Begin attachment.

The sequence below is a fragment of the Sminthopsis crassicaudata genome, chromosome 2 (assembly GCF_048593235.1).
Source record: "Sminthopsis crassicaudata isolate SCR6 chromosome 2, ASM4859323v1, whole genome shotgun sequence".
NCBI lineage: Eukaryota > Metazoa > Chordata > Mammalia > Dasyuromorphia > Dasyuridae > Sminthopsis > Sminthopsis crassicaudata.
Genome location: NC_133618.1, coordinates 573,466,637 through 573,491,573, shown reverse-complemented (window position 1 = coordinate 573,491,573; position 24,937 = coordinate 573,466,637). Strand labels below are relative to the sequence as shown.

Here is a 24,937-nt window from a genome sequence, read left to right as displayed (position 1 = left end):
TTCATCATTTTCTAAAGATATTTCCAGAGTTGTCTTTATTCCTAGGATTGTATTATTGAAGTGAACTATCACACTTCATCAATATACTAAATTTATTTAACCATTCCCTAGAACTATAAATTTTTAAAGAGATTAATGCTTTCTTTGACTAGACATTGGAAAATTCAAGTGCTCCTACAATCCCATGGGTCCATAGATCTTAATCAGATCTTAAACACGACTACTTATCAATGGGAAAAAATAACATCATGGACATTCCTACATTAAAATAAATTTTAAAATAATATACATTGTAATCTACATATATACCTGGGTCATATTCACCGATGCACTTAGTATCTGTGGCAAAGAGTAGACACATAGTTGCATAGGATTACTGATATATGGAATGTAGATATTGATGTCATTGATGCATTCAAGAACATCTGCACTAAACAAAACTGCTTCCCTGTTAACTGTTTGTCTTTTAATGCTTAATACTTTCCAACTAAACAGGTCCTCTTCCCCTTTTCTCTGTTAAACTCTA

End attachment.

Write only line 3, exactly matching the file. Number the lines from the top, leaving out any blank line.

NCBI lineage: Eukaryota > Metazoa > Chordata > Mammalia > Dasyuromorphia > Dasyuridae > Sminthopsis > Sminthopsis crassicaudata.